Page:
OHL’s annus horribilis is over

Spanish construction company OHLSpanish construction company OHL

At the end of this month, OHL will present its Strategic Plan 2017-2030 after terminating 2016 with losses of 432,3 million euros, three risk rating downgrades from Moody’s, its exit from the Ibex-35 index and its share price taking a nosedive. Analyst consensus is very divided over the stock.

“In general terms, it has been a bad year for OHL,” the company itself acknowledges in its statement to the markets. That said, 2016 has been a crucial year for the company to get its accounts into shape, the start of its restructuring, via the legacy project (the name given to the concessions with problems). “It’s the beginning of the facelift investors were waiting for,” says Alejandro Núñez, analyst at XTB.

The recommendations on OHL are very divided. The Bloomberg consensus flags a target price for the next 12 months of 3,63 euros per share. Of the analysts included in this consensus, only 5 have a Buy recommendation on OHL, while 7 have a Maintain stance and the rest have a Sell. “It’s logical the buy recommendations are fairly limited, given that the stock has offered a return of -37% in the last 12 months,” says Javier López- Gálvez, analyst at SelfBank.

Strategic Plan

OHL has put a lot of emphasis on the fact the company has now restructured its balance sheet and a new period is starting, the main guidelines of which will be detailed in the 2017-2020 Strategic Plan. The new management team has advanced that “once it has adapted to the company and the market’s current situation, OHL will strengthen its presence in its 8 home markets, will prioritise the binomial return-risk ahead of the target for growth in work executed, and will tighten up the mechanisms for risk control and management of the contractual relationship in the tender and execution phases.”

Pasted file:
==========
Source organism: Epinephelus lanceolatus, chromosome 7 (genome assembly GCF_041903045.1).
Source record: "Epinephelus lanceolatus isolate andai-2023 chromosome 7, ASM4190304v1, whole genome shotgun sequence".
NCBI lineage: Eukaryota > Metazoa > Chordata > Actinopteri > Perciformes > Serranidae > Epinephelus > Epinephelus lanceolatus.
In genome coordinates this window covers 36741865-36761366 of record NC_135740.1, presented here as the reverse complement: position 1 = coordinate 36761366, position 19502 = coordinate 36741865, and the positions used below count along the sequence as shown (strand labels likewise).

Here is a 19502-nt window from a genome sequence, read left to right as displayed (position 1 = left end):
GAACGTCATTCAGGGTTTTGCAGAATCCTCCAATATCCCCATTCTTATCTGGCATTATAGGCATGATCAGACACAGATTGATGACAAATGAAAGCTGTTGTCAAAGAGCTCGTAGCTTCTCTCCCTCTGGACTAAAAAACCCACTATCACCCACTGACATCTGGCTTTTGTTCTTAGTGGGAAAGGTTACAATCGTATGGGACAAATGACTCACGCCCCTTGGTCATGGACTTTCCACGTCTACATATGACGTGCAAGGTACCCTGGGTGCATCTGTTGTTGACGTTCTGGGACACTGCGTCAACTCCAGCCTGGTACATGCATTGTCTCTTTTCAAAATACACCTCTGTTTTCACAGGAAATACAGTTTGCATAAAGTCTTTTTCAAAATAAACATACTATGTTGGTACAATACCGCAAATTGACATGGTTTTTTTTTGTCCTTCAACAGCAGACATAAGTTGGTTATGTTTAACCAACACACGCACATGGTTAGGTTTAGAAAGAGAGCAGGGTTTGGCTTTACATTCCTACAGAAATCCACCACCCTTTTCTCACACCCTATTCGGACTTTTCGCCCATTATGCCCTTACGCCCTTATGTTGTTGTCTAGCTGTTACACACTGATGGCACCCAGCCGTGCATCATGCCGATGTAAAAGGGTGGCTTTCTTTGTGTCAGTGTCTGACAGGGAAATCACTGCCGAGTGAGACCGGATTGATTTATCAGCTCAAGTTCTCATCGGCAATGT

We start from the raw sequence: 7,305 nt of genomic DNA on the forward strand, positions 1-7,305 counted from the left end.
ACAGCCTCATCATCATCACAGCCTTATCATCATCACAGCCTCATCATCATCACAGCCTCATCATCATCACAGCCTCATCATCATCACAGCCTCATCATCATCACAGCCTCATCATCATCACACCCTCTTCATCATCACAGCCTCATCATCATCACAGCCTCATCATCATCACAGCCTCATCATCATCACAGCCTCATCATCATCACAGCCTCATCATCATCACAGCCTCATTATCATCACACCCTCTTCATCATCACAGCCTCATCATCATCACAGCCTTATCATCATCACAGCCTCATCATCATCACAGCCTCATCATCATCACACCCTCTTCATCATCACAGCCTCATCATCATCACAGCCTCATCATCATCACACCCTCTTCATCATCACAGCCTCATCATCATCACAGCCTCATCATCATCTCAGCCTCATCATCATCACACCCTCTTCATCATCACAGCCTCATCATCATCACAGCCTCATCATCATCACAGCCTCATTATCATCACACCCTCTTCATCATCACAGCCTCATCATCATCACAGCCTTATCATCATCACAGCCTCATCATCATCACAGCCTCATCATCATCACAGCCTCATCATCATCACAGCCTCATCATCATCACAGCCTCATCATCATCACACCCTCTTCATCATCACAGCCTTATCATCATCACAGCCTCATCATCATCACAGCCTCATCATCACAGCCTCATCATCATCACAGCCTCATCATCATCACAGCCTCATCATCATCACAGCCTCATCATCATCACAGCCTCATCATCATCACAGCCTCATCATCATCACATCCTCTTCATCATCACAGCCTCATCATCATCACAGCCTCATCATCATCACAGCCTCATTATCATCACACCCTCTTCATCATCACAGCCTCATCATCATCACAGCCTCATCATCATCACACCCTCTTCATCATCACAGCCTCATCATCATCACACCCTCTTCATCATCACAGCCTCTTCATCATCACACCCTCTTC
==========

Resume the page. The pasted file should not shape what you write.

In addition, the new management team has set a goal of recovering the rating agencies’ confidence, which will be “an absolute priority for OHL in 2017.” On this issue of the risk rating, OHL CEO, Tomás García Madrid, showed he did not agree with Moody’s in a conference with analysts last November. The agency had cut its ratings on the company three times in a period of 8 months – in March, August and November – and García Madrid considered these successive cuts as “an unprecedented situation,” and the result of a “complete disconnection with the current and future fundamentals of the company and its credit profile.” The CEO publicly said that his “first objective from a financial point of view is to recover the rating the company had at end-2015 as soon as possible. We won’t go up three levels at once, but we want to complete this goal before the end of the year. And we would then be one or two steps away from ‘investment grade’.”

Outlook

To get back in favour with investors and the rating agencies, analysts believe OHL should offer the market greater visibility on issues such as the measures being taken to reduce debt, the stability of the board of directors, the arrival of new shareholders, eventual capital hikes and investor remuneration policy.”

From mid-2014 to mid-2016, OHL’s share price has dropped from 20 euros to 2 euros, losing 90% of its value, according to Carlos Jaureguizar, analyst at Noesis.

“When you have such a huge decline, things don’t change from one day to another. The drop was not even as severe during the previous crisis in 2008, which affected the property sector. Then the share price fell from 17 euros to 3 euros,” he says. “It would be a fairly positive sign if the stock price exceeds 4 euros and it would be a good time to start taking positions at 3,25 euros.”